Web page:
Second, for you, working with paper and scissors can reignite pleasurable, old time memories that can allow one to embody one’s creativity and share the gift with one’s partner, family, and friends. It’s simple really. Add it on to the time you are spending helping your kids do their own Valentines or just take a little time, pull out some paper and scissors and a bright colored pen, and create!
We can learn so much from our pets, particularly if you have dogs. I have nothing against cats – I even have one of my own – but there is something about how a dog, one’s loyal companion, interacts with you that can heal a broken heart, extend love, provide companionship when we are lonely, witness all of ourselves, protect fiercely, and love honestly.
Dogs are authentically themselves. You really don’t have to think too much about what they are thinking, will they or will they not be there for you, harsh judgment, a snippy reply and many other human foibles we all make each every day.
The beauty of being with our dogs can teach us how to be better for ourselves and for one another. I often think if I just took a page from my dog’s book, I would find my days easy to walk through and I would constantly be bringing good to others and our world.
This week, as we celebrate love, don’t forget your pets. Embrace them and be curious as to how much your pooch can teach you as you relate to the others in your life.
It’s one week until Valentine’s Day – to say that “love is in the air” is an understatement! Everyone is making plans, has plans, completely gaga over someone — ugh! I got no one! I’m not writing because I feel sorry for myself, although I do sometimes. More to the point, how do I get through this week when I feel completely left out.
Signed, One Lovely Heart
Yeah, I get it. Not only do I understand, I have been there myself. Haven’t we all had a year or two or three where everyone it seemed was completely in love and over the moon struck with the love bug — except you? It happens. Ugh is right!
However, these days, like all holidays, love is measured beyond only romantic love. Yes, Cupid was traditionally associated with romance between partners, but anymore love is celebrated among friends, family, and community. It is a time to bask in the glow of love — of all.
And does our world ever need this more thane ever? How to ease a heart that doesn’t have a special someone this week? Expand your thought of who a special someone is in your life?
Who is your best friend, who did something for you awhile ago that you completely appreciated, who is faithful and loyal to you, who makes you laugh, who can you call up and see the same shows you both adore — all of these people, and more, are special someones.
Celebrate them and your relationship with that person. Perhaps send a text, a note, an emoji, share a song, share a candy — whatever you have to celebrate these relationships in your life. I know it is not exactly the hot romantic dinner date that Valentine’s is supposed to promise with someone you over the moon for, but expanding out beyond this notion can really help engage you in the spirit of this loving holiday.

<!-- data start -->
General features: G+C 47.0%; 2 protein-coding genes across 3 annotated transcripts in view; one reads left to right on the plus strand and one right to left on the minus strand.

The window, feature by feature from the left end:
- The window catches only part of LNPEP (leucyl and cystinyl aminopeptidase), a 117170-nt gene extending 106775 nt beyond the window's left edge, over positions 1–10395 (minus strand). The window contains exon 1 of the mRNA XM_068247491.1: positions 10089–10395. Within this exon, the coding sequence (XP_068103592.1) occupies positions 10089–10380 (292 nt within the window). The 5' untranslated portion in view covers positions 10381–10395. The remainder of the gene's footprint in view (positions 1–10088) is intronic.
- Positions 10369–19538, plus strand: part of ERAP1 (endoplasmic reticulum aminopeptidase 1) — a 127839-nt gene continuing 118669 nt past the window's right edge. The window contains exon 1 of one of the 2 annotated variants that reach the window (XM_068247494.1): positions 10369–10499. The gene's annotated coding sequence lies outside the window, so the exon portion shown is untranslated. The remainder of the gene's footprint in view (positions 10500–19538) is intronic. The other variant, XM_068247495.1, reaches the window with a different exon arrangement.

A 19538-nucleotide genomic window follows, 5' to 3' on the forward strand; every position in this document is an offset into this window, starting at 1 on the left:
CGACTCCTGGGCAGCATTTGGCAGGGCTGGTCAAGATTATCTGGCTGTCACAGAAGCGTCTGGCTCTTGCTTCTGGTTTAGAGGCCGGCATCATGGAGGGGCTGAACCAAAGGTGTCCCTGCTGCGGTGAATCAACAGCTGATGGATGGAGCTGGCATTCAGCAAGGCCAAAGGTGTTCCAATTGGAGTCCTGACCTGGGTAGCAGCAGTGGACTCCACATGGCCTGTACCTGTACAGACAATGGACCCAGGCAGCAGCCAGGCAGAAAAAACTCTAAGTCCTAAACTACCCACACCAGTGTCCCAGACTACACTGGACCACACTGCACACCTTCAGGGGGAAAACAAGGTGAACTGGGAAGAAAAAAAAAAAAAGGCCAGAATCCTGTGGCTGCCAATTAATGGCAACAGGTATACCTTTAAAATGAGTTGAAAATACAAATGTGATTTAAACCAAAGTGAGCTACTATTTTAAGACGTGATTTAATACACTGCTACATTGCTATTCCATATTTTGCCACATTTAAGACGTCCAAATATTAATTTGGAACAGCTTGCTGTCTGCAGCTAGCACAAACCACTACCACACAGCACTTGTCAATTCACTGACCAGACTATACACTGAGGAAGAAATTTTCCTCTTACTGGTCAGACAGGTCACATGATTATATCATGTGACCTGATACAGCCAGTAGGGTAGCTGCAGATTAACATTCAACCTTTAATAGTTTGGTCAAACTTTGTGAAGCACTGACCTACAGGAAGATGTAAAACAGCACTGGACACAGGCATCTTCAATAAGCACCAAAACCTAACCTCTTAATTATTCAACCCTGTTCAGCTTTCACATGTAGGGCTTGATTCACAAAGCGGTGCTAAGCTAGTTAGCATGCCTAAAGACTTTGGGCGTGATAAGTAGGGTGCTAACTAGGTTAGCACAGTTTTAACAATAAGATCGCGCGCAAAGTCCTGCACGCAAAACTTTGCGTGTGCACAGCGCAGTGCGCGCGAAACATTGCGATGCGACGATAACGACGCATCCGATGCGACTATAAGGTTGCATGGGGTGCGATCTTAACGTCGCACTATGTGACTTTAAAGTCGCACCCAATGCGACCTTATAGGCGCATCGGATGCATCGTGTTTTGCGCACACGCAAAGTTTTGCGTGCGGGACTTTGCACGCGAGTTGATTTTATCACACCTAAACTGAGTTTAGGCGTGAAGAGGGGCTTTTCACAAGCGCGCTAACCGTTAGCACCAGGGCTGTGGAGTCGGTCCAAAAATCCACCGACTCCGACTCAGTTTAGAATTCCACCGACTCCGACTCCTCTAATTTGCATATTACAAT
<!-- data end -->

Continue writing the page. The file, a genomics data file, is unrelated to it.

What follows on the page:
Celebrate LOVE with all whom you share it with this week.
St. Mark’s Episcopal Cathedral is my church home in Seattle, WA. With a strong mission surrounding social justice in our immediate community and beyond, St. Mark’s serves all, members of its congregation and everyone else. And I do meant everyone else. It is a welcoming place for every single person in our community – whether a believer or not.
How rare to find such a place today, particularly one that is associated with a religious denomination. But we have it right here in Seattle.
That is why my heart has been saddened by the senseless vandalism of its beautiful cathedral recently. Yes, this is what was written on the Cathedral outdoor walls. I can’t make sense of who would do such a thing – but there are many random, awful events happening in America and all the world over today. I guess it has always been happening, but with our cameras on hand and everyone sharing across social media, it’s not easy to hide these horrific acts of violence.
Luckily, it was just the church building – so much worse has happened in churches across America recently.
What do you make of it all? Does it stress you out to see such violence brought against a loving organization that serves the community? How do you make sense of these seemingly small acts of terror taking place each day?
For me, I find it necessary to keep my eyes, ears, and heart open. However, I often want to close it out and not look. How much easier would life be if I didn’t have to engage in seeing what is happening. It is easy for me to understand people checking out. It is hard to stay in.
Second, I look to the leaders for uplifting thoughts and meaning-making of these incidents so I can call myself to see what I may not be able to from the surface. Dean Thomason has done exactly this with his statement regarding the vandalism.
Finally, I take heart that I am not alone in my outrage and that there are many people who feel as I do. I am not in the minority, and together there is strength to overcome.
Still, there it is. The ugly writing on the Cathedral wall. We will wash it away having acknowledged it was there, but what next?
Do you feel like you are a work in progress? I know I do! And I think that is why I am drawn to this clever children’s book, The Book of Mistakes by Corinna Luyken. As you can imagine, there are not many words on any of the pages, just often the word “mistake.”
As the artist draws a splotch here and there, an eye too big, and a foot too large, with too much space between foot and sidewalk and more, the creative process unfolds in the drawing pointing out the mistakes. Yes, many mistakes.
And then something marvelous happens with all of those mistakes. Beauty, form, creativity, whimsy, a story full of hopes and imagination. What began as something wrong became right.
How many adults – let alone children – have little patience for any mistakes that we make? If it is not perfect from the start, why bother? I have come to realize that perfection is really rather boring and all that work to be boring is pretty arduous. But, ah! Mistakes. Mistakes take us to unknown places, create journeys we never intended to take, help us see something we never would have seen without the mistake.
Mistakes personify and embody life – the creative one and beyond. We often think we can read large non-fiction books about mistakes and figure out how to make peace with our mistakes and not make them in future.
Alternatively, you can turn to a book like this that names the mistakes during the creative process and courageously follows where they lead. Ah! A fresh take on making mistakes!